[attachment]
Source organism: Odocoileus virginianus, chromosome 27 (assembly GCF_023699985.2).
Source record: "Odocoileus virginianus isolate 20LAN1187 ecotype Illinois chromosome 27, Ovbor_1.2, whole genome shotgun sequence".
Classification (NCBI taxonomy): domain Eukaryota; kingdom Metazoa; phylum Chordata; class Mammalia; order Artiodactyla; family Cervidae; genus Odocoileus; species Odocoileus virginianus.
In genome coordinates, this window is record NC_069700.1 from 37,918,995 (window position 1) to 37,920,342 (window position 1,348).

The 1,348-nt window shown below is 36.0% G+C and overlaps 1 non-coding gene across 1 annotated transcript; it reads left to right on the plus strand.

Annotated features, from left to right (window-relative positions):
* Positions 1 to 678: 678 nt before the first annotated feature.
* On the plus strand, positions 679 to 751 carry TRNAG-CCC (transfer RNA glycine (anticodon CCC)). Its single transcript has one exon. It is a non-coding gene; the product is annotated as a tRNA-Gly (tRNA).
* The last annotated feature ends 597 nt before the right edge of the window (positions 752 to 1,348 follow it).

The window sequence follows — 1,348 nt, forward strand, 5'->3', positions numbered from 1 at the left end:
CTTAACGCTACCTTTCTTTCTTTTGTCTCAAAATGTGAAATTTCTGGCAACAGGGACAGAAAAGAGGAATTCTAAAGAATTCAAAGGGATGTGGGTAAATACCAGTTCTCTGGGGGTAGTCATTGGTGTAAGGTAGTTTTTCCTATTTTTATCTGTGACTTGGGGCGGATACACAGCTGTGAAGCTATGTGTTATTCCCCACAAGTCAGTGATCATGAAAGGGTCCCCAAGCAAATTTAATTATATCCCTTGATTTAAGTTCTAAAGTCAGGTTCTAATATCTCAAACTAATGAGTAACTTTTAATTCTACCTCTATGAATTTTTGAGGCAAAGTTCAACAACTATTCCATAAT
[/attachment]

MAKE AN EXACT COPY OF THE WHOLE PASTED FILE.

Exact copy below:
Source organism: Odocoileus virginianus, chromosome 27 (assembly GCF_023699985.2).
Source record: "Odocoileus virginianus isolate 20LAN1187 ecotype Illinois chromosome 27, Ovbor_1.2, whole genome shotgun sequence".
Classification (NCBI taxonomy): domain Eukaryota; kingdom Metazoa; phylum Chordata; class Mammalia; order Artiodactyla; family Cervidae; genus Odocoileus; species Odocoileus virginianus.
In genome coordinates, this window is record NC_069700.1 from 37,918,995 (window position 1) to 37,920,342 (window position 1,348).

The 1,348-nt window shown below is 36.0% G+C and overlaps 1 non-coding gene across 1 annotated transcript; it reads left to right on the plus strand.

Annotated features, from left to right (window-relative positions):
* Positions 1 to 678: 678 nt before the first annotated feature.
* On the plus strand, positions 679 to 751 carry TRNAG-CCC (transfer RNA glycine (anticodon CCC)). Its single transcript has one exon. It is a non-coding gene; the product is annotated as a tRNA-Gly (tRNA).
* The last annotated feature ends 597 nt before the right edge of the window (positions 752 to 1,348 follow it).

The window sequence follows — 1,348 nt, forward strand, 5'->3', positions numbered from 1 at the left end:
CTTAACGCTACCTTTCTTTCTTTTGTCTCAAAATGTGAAATTTCTGGCAACAGGGACAGAAAAGAGGAATTCTAAAGAATTCAAAGGGATGTGGGTAAATACCAGTTCTCTGGGGGTAGTCATTGGTGTAAGGTAGTTTTTCCTATTTTTATCTGTGACTTGGGGCGGATACACAGCTGTGAAGCTATGTGTTATTCCCCACAAGTCAGTGATCATGAAAGGGTCCCCAAGCAAATTTAATTATATCCCTTGATTTAAGTTCTAAAGTCAGGTTCTAATATCTCAAACTAATGAGTAACTTTTAATTCTACCTCTATGAATTTTTGAGGCAAAGTTCAACAACTATTCCATAAT